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Where to make contact on irons and how? - Page 2

post #19 of 35
Quote:
Originally Posted by colin007 View Post
 

 

of course.  goes without saying.


Are you saying that in comparing the same lofts, that a center shot MB will go farther than the equivalent cavity back?

post #20 of 35
Quote:
Originally Posted by Lihu View Post
 


Are you saying that in comparing the same lofts, that a center shot MB will go farther than the equivalent cavity back?

 

Depends on a few factors, one of them being the player's club speed.

post #21 of 35
Quote:
Originally Posted by Lihu View Post


Are you saying that in comparing the same lofts, that a center shot MB will go farther than the equivalent cavity back?

More mass near the sweet spot, so yeah...
post #22 of 35
Quote:
Originally Posted by mvmac View Post
 

 

Depends on a few factors, one of them being the player's club speed.

 

Are you indicating that beyond a certain swing speed that the MB have more distance and below that speed the CB/SGI have the advantage? If so, what is that speed just out of curiosity?

 

Quote:
Originally Posted by colin007 View Post


More mass near the sweet spot, so yeah...

 

I am wondering if something else could be at play here too. See above post and question.

post #23 of 35
Quote:
Originally Posted by Lihu View Post
 

 

Are you indicating that beyond a certain swing speed that the MB have more distance and below that speed the CB/SGI have the advantage? If so, what is that speed just out of curiosity?

 

 

Not necessarily saying that a higher speed player will hit a MB longer, I don't know the exact speed breakdown but a lower speed player will have a harder time getting the ball airborne and keeping it airborne with a MB vs a CB/SGI.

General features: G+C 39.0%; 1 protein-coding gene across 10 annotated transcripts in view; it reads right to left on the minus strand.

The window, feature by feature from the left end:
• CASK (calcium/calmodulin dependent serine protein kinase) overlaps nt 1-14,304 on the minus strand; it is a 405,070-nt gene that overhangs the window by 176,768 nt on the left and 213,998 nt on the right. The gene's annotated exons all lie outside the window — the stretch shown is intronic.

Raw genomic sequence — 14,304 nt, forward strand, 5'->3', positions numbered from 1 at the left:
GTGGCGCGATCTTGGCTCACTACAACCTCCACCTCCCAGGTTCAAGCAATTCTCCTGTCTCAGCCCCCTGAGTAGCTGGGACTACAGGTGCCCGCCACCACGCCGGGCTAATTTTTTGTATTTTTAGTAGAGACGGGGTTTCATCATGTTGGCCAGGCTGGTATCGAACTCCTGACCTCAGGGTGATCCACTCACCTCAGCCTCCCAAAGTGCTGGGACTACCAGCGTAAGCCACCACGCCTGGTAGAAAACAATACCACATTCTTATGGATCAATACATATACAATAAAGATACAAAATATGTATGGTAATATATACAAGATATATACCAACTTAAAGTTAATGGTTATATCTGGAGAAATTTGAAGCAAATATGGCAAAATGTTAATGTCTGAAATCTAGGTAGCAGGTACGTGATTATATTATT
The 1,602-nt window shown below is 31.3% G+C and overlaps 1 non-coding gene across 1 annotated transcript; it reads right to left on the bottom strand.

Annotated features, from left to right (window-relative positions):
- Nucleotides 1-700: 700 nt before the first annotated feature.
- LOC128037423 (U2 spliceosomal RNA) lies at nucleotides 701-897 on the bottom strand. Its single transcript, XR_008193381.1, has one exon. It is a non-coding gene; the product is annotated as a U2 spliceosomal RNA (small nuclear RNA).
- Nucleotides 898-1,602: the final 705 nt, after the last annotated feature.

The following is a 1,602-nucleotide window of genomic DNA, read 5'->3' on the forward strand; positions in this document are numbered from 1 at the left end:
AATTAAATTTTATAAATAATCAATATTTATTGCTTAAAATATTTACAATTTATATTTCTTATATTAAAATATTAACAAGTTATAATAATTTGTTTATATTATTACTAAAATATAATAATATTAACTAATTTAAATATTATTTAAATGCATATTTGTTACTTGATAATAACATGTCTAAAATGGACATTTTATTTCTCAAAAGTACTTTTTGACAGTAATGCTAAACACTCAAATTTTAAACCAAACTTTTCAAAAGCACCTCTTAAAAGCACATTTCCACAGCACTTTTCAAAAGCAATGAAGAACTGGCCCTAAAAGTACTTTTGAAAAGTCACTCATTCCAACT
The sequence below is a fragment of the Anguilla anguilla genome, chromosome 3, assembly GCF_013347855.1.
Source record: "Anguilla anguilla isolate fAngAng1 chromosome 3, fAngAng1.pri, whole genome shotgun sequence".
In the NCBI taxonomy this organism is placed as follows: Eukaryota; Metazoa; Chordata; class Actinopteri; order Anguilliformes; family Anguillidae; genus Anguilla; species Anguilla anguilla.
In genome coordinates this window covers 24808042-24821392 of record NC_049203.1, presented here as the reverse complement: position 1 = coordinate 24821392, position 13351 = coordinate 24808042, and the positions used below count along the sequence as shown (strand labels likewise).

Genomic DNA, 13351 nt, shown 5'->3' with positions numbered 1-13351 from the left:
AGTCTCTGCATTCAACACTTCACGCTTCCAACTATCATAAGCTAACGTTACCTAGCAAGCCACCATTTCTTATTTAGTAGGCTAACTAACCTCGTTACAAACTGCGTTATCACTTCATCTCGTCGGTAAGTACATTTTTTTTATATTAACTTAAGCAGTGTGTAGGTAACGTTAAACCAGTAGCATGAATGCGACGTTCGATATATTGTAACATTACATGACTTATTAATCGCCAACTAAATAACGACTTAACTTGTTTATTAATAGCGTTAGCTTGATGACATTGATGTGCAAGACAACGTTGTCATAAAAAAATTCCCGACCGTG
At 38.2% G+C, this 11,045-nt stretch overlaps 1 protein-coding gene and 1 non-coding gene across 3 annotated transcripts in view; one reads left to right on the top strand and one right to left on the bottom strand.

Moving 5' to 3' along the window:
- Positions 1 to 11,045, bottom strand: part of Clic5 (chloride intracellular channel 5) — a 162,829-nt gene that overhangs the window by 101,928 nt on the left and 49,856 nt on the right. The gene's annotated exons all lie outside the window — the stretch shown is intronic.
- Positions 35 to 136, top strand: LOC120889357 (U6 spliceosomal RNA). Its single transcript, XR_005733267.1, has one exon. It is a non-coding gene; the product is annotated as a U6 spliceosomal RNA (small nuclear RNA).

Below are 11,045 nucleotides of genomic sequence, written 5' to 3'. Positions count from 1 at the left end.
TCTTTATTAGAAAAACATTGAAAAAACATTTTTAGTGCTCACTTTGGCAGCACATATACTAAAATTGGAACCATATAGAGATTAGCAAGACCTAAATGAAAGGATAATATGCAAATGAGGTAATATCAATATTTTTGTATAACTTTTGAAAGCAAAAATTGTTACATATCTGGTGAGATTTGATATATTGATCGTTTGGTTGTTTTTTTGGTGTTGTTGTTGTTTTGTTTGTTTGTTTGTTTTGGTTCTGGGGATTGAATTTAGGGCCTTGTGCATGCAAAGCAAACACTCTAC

post #24 of 35
So if I understand it right, by "spreading" the weight / mass behind the clubface it won't loose as much distance on off center hits. But generally the sweet spot still has the same size or does it get bigger? And how do off center hits feel at impact? Still soft because there is more weight behind the face or how does this work?
post #25 of 35
Quote:
Originally Posted by mvmac View Post

Not necessarily saying that a higher speed player will hit a MB longer, I don't know the exact speed breakdown but a lower speed player will have a harder time getting the ball airborne and keeping it airborne with a MB vs a CB/SGI.
I'd imagine this would be due in part to a CG that's forward a low (sound like an advertising line yet?) that keeps the spin rate down compared to a low and back CG. This is assuming that the weight being low and forward still reduces spin in an iron the same way it does in a driver.

Having that lower spin could make the iron fly further and prevent it from ballooning. I know that the CB/GI irons are usually designed (at least in-part) to help you get the ball off the ground with a higher launch angle so that it can stay in the air longer. I thought that was why the CG on those irons was usually back compared to blades.

At any rate, I thought the perimeter weighting was mostly meant to stabilize the face against torsion by increasing the MOI instead of doing anything to the ball flight itself. That is assuming though that the club has the same shape as a blade (like a MP-59 does) with perimeter weighting and no weight moved towards the rear.